Seward county was established in 1855 by the legislature as Greene county, named for one General Greene of Missouri. In 1862, with the beginning of the Civil War, the name became highly inappropriate with Missouri's secession with the other Confederate states; the legislature instead selected William H. Seward, the Secretary of State, as its new namesake. This was a solid and expedient choice, as Seward's tenure as Governor in New York advanced rights for blacks and protected abolitionists, and his committed attempts to preserve the Union were rewarded in spirit if not in history. By confounding attempts by the United Kingdom and France to interfere in the Civil War he almost certainly prevented the Confederacy from maintaining itself with foreign assistance and probably shortened the War by years; for this he was a target in the 1865 plot that assassinated President Lincoln, and was himself wounded by co-conspirator Lewis Powell. He survived to oversee the purchase of Alaska in 1867 ("Seward's Folly") and remained in office after Lincoln's death, but his support of President Andrew Johnson during his impeachment cost him the support of later President Ulysses S. Grant and he retired in 1869 to subsequently pass away in 1872. In 1867 the county was formally organized; the county seat of Seward is named for him as well. The modern county has 17,161 residents [2017].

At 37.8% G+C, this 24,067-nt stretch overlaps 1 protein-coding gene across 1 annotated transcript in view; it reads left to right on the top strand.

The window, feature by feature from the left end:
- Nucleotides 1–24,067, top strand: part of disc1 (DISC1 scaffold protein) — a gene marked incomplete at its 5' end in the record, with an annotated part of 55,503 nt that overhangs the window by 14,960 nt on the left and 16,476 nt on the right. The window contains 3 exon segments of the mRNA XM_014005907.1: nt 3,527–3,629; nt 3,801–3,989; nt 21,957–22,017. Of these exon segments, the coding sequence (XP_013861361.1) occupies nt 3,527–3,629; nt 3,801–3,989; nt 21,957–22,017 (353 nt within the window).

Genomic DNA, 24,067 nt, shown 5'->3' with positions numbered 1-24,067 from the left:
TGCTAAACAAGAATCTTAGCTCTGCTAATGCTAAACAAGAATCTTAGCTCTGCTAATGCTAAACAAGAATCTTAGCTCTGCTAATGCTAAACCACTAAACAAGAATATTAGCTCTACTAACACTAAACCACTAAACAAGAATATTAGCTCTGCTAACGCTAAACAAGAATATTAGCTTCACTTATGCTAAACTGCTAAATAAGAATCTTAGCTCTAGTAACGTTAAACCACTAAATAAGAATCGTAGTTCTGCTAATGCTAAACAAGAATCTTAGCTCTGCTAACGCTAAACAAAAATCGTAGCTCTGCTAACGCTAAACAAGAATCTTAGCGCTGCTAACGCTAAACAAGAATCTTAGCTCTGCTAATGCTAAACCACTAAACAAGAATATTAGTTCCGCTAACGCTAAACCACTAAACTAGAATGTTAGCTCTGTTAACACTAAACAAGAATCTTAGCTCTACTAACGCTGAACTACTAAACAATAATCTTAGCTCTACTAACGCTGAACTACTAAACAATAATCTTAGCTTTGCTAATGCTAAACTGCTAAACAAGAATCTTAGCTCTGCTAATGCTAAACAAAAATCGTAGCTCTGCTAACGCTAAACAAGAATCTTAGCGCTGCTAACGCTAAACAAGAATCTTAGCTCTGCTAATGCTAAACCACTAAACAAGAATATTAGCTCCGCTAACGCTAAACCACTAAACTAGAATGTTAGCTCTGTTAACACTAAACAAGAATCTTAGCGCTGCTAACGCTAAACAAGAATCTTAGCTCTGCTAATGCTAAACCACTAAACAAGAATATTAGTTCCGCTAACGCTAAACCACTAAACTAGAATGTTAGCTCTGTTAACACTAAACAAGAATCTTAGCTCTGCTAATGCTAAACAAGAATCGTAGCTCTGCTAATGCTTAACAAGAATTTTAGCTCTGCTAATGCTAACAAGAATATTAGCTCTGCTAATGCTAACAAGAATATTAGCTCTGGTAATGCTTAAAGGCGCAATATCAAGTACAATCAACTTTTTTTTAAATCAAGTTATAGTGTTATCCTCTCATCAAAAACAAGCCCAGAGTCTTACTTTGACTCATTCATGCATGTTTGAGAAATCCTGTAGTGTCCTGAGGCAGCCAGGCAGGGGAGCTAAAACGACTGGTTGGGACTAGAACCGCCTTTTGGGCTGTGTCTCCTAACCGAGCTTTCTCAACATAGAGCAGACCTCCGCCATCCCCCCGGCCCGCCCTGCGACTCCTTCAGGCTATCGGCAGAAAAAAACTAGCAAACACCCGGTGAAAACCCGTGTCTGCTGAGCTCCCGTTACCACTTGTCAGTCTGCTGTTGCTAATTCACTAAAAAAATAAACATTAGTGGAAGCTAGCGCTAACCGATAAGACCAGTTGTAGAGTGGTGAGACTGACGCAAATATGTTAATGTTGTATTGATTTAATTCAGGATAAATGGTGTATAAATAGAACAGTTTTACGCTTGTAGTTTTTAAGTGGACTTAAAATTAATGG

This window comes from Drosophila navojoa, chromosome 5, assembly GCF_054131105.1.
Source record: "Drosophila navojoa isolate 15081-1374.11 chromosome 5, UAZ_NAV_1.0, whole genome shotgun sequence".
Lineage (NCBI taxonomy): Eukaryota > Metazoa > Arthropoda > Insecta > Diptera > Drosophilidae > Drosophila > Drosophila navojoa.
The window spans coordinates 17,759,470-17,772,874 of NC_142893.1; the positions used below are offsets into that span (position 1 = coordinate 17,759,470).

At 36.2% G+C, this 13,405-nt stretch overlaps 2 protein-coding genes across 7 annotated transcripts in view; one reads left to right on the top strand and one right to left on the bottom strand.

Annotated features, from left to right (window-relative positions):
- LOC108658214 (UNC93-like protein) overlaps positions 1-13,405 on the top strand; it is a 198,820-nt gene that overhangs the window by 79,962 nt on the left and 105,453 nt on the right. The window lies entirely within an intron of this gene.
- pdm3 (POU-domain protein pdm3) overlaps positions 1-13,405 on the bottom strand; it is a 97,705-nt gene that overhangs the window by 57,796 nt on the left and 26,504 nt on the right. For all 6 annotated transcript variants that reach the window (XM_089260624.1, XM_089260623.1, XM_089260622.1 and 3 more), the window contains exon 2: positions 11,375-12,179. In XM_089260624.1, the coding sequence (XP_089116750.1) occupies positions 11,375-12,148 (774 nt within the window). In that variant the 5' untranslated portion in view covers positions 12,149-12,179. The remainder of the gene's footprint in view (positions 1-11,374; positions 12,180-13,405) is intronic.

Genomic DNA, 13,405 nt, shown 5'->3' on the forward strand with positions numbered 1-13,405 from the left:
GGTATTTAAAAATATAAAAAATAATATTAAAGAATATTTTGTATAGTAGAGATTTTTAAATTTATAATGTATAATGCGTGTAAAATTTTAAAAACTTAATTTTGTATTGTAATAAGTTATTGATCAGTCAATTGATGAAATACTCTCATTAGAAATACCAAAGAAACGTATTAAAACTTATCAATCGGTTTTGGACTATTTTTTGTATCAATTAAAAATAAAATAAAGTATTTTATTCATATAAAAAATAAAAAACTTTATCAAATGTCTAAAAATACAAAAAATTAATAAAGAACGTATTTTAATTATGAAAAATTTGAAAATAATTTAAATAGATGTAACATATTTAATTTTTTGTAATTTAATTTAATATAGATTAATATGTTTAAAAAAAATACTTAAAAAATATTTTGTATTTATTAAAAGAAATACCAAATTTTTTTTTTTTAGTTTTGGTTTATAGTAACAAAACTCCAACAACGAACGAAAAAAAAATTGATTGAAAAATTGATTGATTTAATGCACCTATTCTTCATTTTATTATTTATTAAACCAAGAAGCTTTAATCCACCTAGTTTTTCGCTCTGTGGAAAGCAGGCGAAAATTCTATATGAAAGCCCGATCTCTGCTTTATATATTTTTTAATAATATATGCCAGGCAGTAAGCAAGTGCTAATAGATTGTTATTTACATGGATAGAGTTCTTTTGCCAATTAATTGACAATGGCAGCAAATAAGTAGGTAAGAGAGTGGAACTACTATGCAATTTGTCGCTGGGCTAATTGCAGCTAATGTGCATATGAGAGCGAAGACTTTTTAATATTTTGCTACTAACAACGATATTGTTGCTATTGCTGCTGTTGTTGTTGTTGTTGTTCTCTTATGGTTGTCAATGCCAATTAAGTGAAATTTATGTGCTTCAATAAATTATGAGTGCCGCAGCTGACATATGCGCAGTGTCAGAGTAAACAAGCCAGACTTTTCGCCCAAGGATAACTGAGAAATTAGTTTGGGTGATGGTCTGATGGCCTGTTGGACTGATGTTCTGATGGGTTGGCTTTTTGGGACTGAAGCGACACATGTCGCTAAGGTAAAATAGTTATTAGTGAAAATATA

EB US 6/NB NE 15 (but NE 15 got top billing this time).
Signage for a "county road" (in this case SewardCo 294). The reason is to avoid a left-turn backup on the main highway.
Split, with a shoo-fly and cross-over (at Mile 289).
Advance signage for the end of our co-routing with NE 15, signed also as "TO I-80" (about a mile north of us).

US 6

Entering Milford.
Milford was named for J. L. Davison's 1864 settlement and mill on a ford of the Big Blue, which he moved from Weeping Water Falls (thus "mill ford"); the site of his log house later became the local hospital. The city was incorporated in 1866 and has 2,080 residents [2017].
Passing by the local high school.
Curving around through town.
Some of the houses in the residential district on the east side.
US 6 then pulls a 90-degree left turn and starts traveling due north.
Crossing the Big Blue River, at last, presumably near Davison's old mill.
However, today the river looked more like the Big Brown.
Leaving town.
Unsigned (at the time) NE 80H LINK (LINK L-80H [NHRPLB]), which connects to I-80 just about two thirds of a mile north of us. We hang a right to travel east again ...
... but now co-signed as ALT I-80.
Distance signage.
Through the rolling fields.
Advance signage for NE 103, with its northern leg signed as "TO I-80."
N-103 runs 58 miles from N-8 near Diller through DeWitt, Wilber and Crete. This is almost its northern terminus, and the sign encourages this interpretation, but the designation continues about a half mile further north to the Interstate.
Distance signage at the junction, including that it goes to I-80.
Separation (and don't forget: it goes to I-80).
Continuing as ALT I-80/EB US 6.
Lancaster county line.
Lancaster County, Nebraska

Lancaster county is Nebraska's second-most-populous county at 314,358 [2017], with its county seat the same as the state's capital, Lincoln (Part 21). Established in 1855, it was named after the town and county of Lancaster, PA, itself named for Lancaster, England, derived from Loncastre (from the River Lune and the old English cæster, for fort). Between it and Omaha's Douglas county, almost a third of Nebraska's population lives in this region.